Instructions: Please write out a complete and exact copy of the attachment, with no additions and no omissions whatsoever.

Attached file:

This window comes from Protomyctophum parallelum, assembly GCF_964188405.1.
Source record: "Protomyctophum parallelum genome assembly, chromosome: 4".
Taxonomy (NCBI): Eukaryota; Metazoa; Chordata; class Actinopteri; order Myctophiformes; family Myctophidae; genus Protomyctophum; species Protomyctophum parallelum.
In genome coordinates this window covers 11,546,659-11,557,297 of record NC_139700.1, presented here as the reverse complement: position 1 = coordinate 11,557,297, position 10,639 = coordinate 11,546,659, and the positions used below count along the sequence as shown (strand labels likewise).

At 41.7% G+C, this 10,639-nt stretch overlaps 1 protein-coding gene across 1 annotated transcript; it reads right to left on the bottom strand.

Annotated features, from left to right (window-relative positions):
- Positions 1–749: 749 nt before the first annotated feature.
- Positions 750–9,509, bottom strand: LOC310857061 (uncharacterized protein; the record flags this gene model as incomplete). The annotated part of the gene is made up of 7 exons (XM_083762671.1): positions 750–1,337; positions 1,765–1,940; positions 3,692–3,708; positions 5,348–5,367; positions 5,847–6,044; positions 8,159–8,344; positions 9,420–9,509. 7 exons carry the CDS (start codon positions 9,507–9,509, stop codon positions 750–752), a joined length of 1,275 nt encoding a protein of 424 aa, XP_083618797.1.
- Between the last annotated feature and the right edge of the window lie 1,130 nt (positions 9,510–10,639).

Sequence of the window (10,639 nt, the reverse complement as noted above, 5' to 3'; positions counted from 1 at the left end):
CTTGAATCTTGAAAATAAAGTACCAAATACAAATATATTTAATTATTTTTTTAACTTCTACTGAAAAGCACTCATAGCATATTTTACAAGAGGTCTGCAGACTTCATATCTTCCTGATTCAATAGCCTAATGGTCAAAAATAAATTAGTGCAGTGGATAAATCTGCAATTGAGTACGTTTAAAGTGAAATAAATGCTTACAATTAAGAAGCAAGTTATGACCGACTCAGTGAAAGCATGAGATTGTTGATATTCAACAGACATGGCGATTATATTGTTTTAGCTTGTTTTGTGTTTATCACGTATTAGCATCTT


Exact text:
This window comes from Protomyctophum parallelum, assembly GCF_964188405.1.
Source record: "Protomyctophum parallelum genome assembly, chromosome: 4".
Taxonomy (NCBI): Eukaryota; Metazoa; Chordata; class Actinopteri; order Myctophiformes; family Myctophidae; genus Protomyctophum; species Protomyctophum parallelum.
In genome coordinates this window covers 11,546,659-11,557,297 of record NC_139700.1, presented here as the reverse complement: position 1 = coordinate 11,557,297, position 10,639 = coordinate 11,546,659, and the positions used below count along the sequence as shown (strand labels likewise).

At 41.7% G+C, this 10,639-nt stretch overlaps 1 protein-coding gene across 1 annotated transcript; it reads right to left on the bottom strand.

Annotated features, from left to right (window-relative positions):
- Positions 1–749: 749 nt before the first annotated feature.
- Positions 750–9,509, bottom strand: LOC310857061 (uncharacterized protein; the record flags this gene model as incomplete). The annotated part of the gene is made up of 7 exons (XM_083762671.1): positions 750–1,337; positions 1,765–1,940; positions 3,692–3,708; positions 5,348–5,367; positions 5,847–6,044; positions 8,159–8,344; positions 9,420–9,509. 7 exons carry the CDS (start codon positions 9,507–9,509, stop codon positions 750–752), a joined length of 1,275 nt encoding a protein of 424 aa, XP_083618797.1.
- Between the last annotated feature and the right edge of the window lie 1,130 nt (positions 9,510–10,639).

Sequence of the window (10,639 nt, the reverse complement as noted above, 5' to 3'; positions counted from 1 at the left end):
CTTGAATCTTGAAAATAAAGTACCAAATACAAATATATTTAATTATTTTTTTAACTTCTACTGAAAAGCACTCATAGCATATTTTACAAGAGGTCTGCAGACTTCATATCTTCCTGATTCAATAGCCTAATGGTCAAAAATAAATTAGTGCAGTGGATAAATCTGCAATTGAGTACGTTTAAAGTGAAATAAATGCTTACAATTAAGAAGCAAGTTATGACCGACTCAGTGAAAGCATGAGATTGTTGATATTCAACAGACATGGCGATTATATTGTTTTAGCTTGTTTTGTGTTTATCACGTATTAGCATCTT